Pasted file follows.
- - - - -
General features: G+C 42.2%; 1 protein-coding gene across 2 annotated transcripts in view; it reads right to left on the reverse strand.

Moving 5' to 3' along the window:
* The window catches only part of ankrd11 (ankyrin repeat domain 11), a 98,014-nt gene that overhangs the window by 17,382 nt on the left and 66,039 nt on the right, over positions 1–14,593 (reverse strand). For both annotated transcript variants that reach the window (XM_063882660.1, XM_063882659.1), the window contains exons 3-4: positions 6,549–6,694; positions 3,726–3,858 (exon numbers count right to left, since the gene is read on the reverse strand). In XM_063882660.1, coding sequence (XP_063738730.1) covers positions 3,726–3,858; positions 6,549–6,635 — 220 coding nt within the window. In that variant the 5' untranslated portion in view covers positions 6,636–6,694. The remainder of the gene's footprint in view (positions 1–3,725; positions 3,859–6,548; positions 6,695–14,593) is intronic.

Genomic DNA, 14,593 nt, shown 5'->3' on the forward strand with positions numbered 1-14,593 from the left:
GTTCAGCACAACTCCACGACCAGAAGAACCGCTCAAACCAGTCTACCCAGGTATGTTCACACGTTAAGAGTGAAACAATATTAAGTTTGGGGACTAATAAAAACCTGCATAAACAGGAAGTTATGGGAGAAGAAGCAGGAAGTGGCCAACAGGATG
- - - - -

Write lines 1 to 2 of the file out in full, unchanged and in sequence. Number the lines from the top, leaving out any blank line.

General features: G+C 42.2%; 1 protein-coding gene across 2 annotated transcripts in view; it reads right to left on the reverse strand.

Moving 5' to 3' along the window: